Inspiring PhotoEditor: I didn't know Tiffany Smith or her...


August 31, 1991

Inspiring Photo

Editor: I didn't know Tiffany Smith or her family -- or the warring drug dealers that killed her. The whole story made me sick with grief and feelings of helplessness.

But when I saw a picture on the front page of The Sun of Tiffany's cousin unveiling the ''Tiffany Square'' street sign, I realized there is still hope.

It is a great picture for the messages it conveys.

Not only does it affirm for us not present the new spirit of independence and accomplishment of this neighborhood, it captures the joy of the moment on the teen's face, hopefully marking a turning point in his grieving for his cousin. But the picture also shows us the course we must take.

The picture shows no fewer than six adult hands, arms and heads under the teen supporting, lifting and raising him while he whisks away the paper cover.

The teen is being held as if he were a prince being shown to the adoring crowd. He is lifted high in honor. And rightly so. He deserves this place of honor. He is alive and he is our future.

Drastic times demand drastic measures and this neighborhood is at war with these drug dealers.

If this community is going to win, it is going to require all the adult hands and minds to keep this teen -- and all the other children -- alive and growing.

We all must protect and nurture these kids. It is of life-and-death importance; there is no alternative.

If ever this community gets discouraged, we need only look at this picture and remember Tiffany, whose memory will provide the encouragement to lend these kids whatever it takes for life.

& Clarke T. Latimer. Baltimore. Editor: I am surprised at The Sun's editors' reaction to Boris Yeltsin's closing of Pravda, a newspaper that has always been a tool of the Communist Party. What should be strongly condemned are journalists who take the truth and alter it for their own political gain.

! Buz Gardner. Baltimore.


Editor: I share your "sense of trepidation" (Aug. 24) concerning the powers that Boris N. Yeltsin is acquiring in the Soviet Union. I do not agree, however, with some of your reasoning. While the Russian president's power appears formidable, it would be a mistake to assume that he represents the Soviet Union. The man whom you label a "genuine democratic reformer" is in reality a Russian demagogue.

While he is to be praised for his bravado during the coup attempt, one should not overlook the symbolic nature of his stand in Moscow. Mr. Yeltsin's defense is reminiscent of an historic Moscow-centered nativism which championed Russian ethnic superiority, a symbol that Russians would not fail to recognize.

Reinforcing that message, Mr. Yeltsin repeatedly had high praise for the Russian people, especially those Muscovites who defied the Soviet army, while at the same time avoiding favorable remarks concerning other Soviet peoples. Although some may excuse Mr. Yeltsin's statements as examples of nationalistic pride or, at worst, parochial bombast, they reflect the darker side of a politician whose rhetoric over the past two years has demonstrated an increasing intolerance of non-Russians.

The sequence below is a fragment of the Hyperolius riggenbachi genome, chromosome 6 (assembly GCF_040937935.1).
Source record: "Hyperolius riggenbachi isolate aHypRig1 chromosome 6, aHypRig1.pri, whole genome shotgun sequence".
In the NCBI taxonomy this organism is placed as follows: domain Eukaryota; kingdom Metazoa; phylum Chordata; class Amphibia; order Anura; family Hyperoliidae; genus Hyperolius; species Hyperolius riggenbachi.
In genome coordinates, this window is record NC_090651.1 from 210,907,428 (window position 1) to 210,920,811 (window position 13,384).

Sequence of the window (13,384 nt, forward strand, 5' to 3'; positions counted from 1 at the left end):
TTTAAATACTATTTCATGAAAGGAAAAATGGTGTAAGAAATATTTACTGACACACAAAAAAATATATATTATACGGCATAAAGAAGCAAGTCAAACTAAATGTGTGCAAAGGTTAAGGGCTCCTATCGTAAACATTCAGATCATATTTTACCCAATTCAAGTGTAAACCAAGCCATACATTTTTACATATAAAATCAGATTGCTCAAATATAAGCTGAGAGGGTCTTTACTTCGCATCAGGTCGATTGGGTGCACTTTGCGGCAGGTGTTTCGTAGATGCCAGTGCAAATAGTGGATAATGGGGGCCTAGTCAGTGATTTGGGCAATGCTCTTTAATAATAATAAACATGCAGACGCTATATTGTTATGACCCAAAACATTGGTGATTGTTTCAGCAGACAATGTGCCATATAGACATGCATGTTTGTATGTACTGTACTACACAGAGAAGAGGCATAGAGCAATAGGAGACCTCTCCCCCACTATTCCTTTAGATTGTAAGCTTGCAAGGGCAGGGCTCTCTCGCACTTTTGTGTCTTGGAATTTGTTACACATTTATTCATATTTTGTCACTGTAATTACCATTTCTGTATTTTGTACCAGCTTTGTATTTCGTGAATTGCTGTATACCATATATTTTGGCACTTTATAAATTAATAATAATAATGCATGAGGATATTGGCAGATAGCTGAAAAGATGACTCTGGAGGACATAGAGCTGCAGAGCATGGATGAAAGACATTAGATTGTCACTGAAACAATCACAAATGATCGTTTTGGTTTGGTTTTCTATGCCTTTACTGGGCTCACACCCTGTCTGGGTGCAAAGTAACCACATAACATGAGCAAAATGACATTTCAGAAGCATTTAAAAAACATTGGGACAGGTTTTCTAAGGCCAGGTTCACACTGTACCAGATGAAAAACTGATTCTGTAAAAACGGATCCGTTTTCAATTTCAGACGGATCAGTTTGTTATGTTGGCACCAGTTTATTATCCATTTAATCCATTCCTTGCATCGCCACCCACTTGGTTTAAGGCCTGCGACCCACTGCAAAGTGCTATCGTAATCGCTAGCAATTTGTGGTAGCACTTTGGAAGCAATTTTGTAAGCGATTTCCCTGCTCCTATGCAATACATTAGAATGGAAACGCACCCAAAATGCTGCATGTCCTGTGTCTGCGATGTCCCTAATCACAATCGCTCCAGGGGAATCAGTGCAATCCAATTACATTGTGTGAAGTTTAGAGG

Unfortunately, instead of applying his newly acquired strength for the benefit of the Soviet Union, I fear that this 20th-century Slavophile seeks only to lead the independence of his Russian homeland. If Mr. Yeltsin successfully rallies his constituents by blaming Mikhail Gorbachev, the Communists or the other Soviets for Russia's economic and social problems, any advances will come at the expense of the Soviet Union and the Soviet peoples as a whole.

The United States, therefore, should not abandon its support of President Gorbachev. While recent events have weakened his political position, Mr. Gorbachev remains the only genuine representative of the Soviet Union and its people.

Dean K. Yates. Elkridge.

Conservative Color

Editor: Polls showing blacks approving of the nomination of Clarence Thomas to the Supreme Court can be misleading. Clarence Thomas, after all, had not been a household name. Not to the general population, not even to blacks. It is not inconceivable that many blacks, having little or no knowledge of Judge Thomas' ideology, approved of him solely because of racial pride.

Conservatives have been critical of black leaders' and organizations' disapproval of Judge Thomas, alleging they are out of step with mainline black American thinking. But those leaders and organizations should be, and are, much more

knowledgable of Judge Thomas than the average person. It's their job, purpose and responsibility to know. And once that biographical and ideological information is fully disseminated, blacks may very well take a different stance toward Clarence Thomas.

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